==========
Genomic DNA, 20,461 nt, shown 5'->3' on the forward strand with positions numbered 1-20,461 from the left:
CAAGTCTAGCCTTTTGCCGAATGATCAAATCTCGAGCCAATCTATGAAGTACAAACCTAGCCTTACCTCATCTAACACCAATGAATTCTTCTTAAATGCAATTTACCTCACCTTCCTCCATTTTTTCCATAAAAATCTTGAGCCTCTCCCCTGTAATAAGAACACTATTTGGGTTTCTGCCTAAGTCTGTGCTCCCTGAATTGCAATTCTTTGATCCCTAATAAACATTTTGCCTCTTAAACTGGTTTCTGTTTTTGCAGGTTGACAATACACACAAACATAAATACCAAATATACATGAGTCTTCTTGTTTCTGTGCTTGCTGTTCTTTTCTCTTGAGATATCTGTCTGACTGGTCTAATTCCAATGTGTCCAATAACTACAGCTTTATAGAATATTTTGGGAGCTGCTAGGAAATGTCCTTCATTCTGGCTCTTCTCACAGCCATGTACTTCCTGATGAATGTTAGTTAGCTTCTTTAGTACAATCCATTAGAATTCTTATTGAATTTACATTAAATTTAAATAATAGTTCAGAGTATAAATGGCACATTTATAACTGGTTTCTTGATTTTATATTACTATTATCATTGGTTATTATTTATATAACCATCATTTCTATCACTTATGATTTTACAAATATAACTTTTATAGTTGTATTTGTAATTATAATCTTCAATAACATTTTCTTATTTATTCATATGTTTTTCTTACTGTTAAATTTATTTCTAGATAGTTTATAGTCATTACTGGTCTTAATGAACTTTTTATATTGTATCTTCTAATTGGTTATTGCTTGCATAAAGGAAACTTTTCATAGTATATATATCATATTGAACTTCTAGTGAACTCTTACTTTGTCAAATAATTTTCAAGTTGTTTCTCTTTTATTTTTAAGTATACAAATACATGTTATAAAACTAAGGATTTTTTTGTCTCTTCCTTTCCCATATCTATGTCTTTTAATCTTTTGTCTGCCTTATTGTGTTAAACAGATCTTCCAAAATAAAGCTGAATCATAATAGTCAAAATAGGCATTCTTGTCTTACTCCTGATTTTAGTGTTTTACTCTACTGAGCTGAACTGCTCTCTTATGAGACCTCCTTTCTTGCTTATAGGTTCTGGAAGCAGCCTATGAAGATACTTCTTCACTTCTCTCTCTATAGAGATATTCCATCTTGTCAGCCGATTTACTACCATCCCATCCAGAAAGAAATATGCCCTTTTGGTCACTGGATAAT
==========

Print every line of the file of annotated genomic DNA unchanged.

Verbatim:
Genomic DNA, 20,461 nt, shown 5'->3' on the forward strand with positions numbered 1-20,461 from the left:
CAAGTCTAGCCTTTTGCCGAATGATCAAATCTCGAGCCAATCTATGAAGTACAAACCTAGCCTTACCTCATCTAACACCAATGAATTCTTCTTAAATGCAATTTACCTCACCTTCCTCCATTTTTTCCATAAAAATCTTGAGCCTCTCCCCTGTAATAAGAACACTATTTGGGTTTCTGCCTAAGTCTGTGCTCCCTGAATTGCAATTCTTTGATCCCTAATAAACATTTTGCCTCTTAAACTGGTTTCTGTTTTTGCAGGTTGACAATACACACAAACATAAATACCAAATATACATGAGTCTTCTTGTTTCTGTGCTTGCTGTTCTTTTCTCTTGAGATATCTGTCTGACTGGTCTAATTCCAATGTGTCCAATAACTACAGCTTTATAGAATATTTTGGGAGCTGCTAGGAAATGTCCTTCATTCTGGCTCTTCTCACAGCCATGTACTTCCTGATGAATGTTAGTTAGCTTCTTTAGTACAATCCATTAGAATTCTTATTGAATTTACATTAAATTTAAATAATAGTTCAGAGTATAAATGGCACATTTATAACTGGTTTCTTGATTTTATATTACTATTATCATTGGTTATTATTTATATAACCATCATTTCTATCACTTATGATTTTACAAATATAACTTTTATAGTTGTATTTGTAATTATAATCTTCAATAACATTTTCTTATTTATTCATATGTTTTTCTTACTGTTAAATTTATTTCTAGATAGTTTATAGTCATTACTGGTCTTAATGAACTTTTTATATTGTATCTTCTAATTGGTTATTGCTTGCATAAAGGAAACTTTTCATAGTATATATATCATATTGAACTTCTAGTGAACTCTTACTTTGTCAAATAATTTTCAAGTTGTTTCTCTTTTATTTTTAAGTATACAAATACATGTTATAAAACTAAGGATTTTTTTGTCTCTTCCTTTCCCATATCTATGTCTTTTAATCTTTTGTCTGCCTTATTGTGTTAAACAGATCTTCCAAAATAAAGCTGAATCATAATAGTCAAAATAGGCATTCTTGTCTTACTCCTGATTTTAGTGTTTTACTCTACTGAGCTGAACTGCTCTCTTATGAGACCTCCTTTCTTGCTTATAGGTTCTGGAAGCAGCCTATGAAGATACTTCTTCACTTCTCTCTCTATAGAGATATTCCATCTTGTCAGCCGATTTACTACCATCCCATCCAGAAAGAAATATGCCCTTTTGGTCACTGGATAAT